OU blog

Personal Blogs

Design Museum

23 ways to a FutureLearn fix

Visible to anyone in the world
Edited by Jonathan Vernon, Wednesday, 6 May 2015, 08:56

The courses I've done with FutureLearn over the last 18 months.

  1. World War 1: A history in 100 Stories: Monash University
  2. Medicine and the Arts: The University of Cape Town 
  3. The Mind is Flat: University of Warwick 
  4. Understanding Drugs and Addiction. King’s College, London 
  5. World War 1: Changing Faces of Heroism. University of Leeds 
  6. Explore Filmmaking: National Film and Television School 
  7. How to Read a Mind: The University of Nottingham
  8. Start Writing Fiction: Fall 2014. The Open University
  9. Word War 1: Trauma and Memory: The Open University 
  10. World War 1: Aviation Comes of Age: University of Birmingham 
  11. World War 1: Paris 1919 - A New World: University of Glasgow 
  12. How to Succeed at: Writing Applications: The University of Sheffield 
  13. Introduction to Forensic Science: University of Strathclyde, Glasgow 
  14. Shakespeare’s Hamlet: University of Birmingham 
  15. Climate Change: Challenges and Solution. University of Exeter
  16. Managing my Money: The Open University
  17. Community Journalism: Cardiff University
  18. Developing Your Research Project: University of Southampton 

Those I'm on or have pending

  1. World War 1: A 100 Stories: Monash University
  2. Start Writing Fiction: Spring 2015: The Open University
  3. Monitoring Climate From Space: European Space Agency
  4. Behind the Scenes at the 21st Century Museum: University of Leicester
  5. Hans Christian Andersen Fairy Tales:  The Hans Christian Andersen Centre
Permalink Add your comment
Share post
Design Museum

Recreating that OU student feeling

Visible to anyone in the world
Edited by Jonathan Vernon, Tuesday, 24 Mar 2015, 12:13
From E-Learning VI

Need to plug a gap between courses or just can't stop e-learning?

I'm currently fighting my cerebral way through:

The Mind Is Flat

Understanding Drugs and Addiction

Community Journalism

Medicine and the Arts

Each has something to recommend though the humdingers are 'Understanding Drugs and Addiction' and 'Medicine and the Arts' : beautifully and thoughtfully done. Education as entertainment? 

 

Permalink
Share post
Design Museum

Making Connections

Visible to anyone in the world
Edited by Jonathan Vernon, Thursday, 13 Jun 2013, 08:42

IMG_0896.jpg

  • Stuff found behind the sofa
  • Mindstorms - Seymor Papert
  • Seven Years in Tibet - Heinrich Harra
  • The Future of Pharma - Brian Smith
  • H809 EMA
  • EPHMRA Conference 2013
  • P.hD Research

The stuff that came out of the sofa means nothing to me. These got shoved down the back and sides of the thing nearly a decade ago and whilst I can relate these bits to a child and our dog I cannot see the moment where the stuffing took place ... or even how it could have occurred. Lego bits got constructed on the floor. The dog should have been on the floor. We never used 'soothers' with our children so I guess a parent visited, removed one from a baby and it was lost. In learning terms I liken these artifacts to the niche ideas of an author whose context I don't comprehend - given my recent multiple visits to various museums it is also like going to a museum and walking past exhibits for which you have no context.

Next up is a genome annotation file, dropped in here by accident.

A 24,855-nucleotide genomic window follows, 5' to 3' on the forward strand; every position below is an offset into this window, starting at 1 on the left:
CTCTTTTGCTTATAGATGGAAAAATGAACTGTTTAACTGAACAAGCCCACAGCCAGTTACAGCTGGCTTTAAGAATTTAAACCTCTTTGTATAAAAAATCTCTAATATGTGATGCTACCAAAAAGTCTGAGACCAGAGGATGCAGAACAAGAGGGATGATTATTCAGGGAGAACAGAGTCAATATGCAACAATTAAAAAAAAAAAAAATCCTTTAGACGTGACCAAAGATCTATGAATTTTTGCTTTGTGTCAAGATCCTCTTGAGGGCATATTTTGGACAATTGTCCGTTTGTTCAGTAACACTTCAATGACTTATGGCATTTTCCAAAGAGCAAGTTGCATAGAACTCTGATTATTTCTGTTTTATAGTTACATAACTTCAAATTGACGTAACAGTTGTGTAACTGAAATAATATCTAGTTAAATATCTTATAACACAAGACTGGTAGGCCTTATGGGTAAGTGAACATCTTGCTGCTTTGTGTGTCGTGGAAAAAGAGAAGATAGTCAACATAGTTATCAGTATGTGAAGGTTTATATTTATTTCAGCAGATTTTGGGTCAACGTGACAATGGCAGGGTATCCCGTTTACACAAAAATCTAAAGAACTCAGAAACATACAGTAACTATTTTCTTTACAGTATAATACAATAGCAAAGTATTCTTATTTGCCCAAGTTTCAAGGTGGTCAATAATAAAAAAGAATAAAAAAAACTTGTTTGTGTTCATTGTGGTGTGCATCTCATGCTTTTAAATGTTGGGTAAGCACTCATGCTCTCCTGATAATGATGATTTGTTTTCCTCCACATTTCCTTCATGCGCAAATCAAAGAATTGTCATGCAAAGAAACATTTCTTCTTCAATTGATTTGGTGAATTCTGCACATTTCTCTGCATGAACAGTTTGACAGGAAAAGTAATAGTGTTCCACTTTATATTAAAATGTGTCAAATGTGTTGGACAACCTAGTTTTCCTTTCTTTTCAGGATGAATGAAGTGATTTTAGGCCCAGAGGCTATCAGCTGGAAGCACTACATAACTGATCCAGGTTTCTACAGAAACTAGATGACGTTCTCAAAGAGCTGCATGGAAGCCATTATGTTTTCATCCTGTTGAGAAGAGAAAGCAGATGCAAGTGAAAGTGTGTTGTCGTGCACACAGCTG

Mindstorms is often quoted and I can see why. It draws a lot from Piaget and even mentions Claude Levi-Strauss. I need to investigate both further. It ties into the work of Montessori too and the lessons we gain from understanding how children, or infants in particular, learn.

Seven Years in Tibet and other books by Heinrich Harrer might be better books that a film. I enjoyed the film with Brad Pitt as a lesson, not just as entertainment. My wife couldn't handle his Austrian accent. I was intrigued by the Dalai Llama and the breaking of rules which allowed his tutor to get closer than court etiquette would have permitted. It says a lot about formal vs. informal learning. As well as the drive of the pupil to comprehend.

The pharmaceutical industry inevitably touches on any research into use of prescription drugs. This academic, business school authored book, without becoming popularist, provides a serious of invaluable insights that put adherence to drugs in the wider context of funding, government, longer life and big business.

I am pulling together the EMA for H809. This segues into first interviews with potential supervisors for P.hD research in e-learning in healthcare.

My wife baulked at the £2000 fee to attend a Pharma Conference - EPHMRA. She isn't attending and will skip these things unless she joins Big Pharma or agency. Her contacts on the phone will provide some insights. Already though I squirm at 'papers' presented for an by corporate players as I cannot help but find holes - critiques being the modus operandi of H809.

 

Permalink
Share post

This blog might contain posts that are only visible to logged-in users, or where only logged-in users can comment. If you have an account on the system, please log in for full access.

Total visits to this blog: 5335764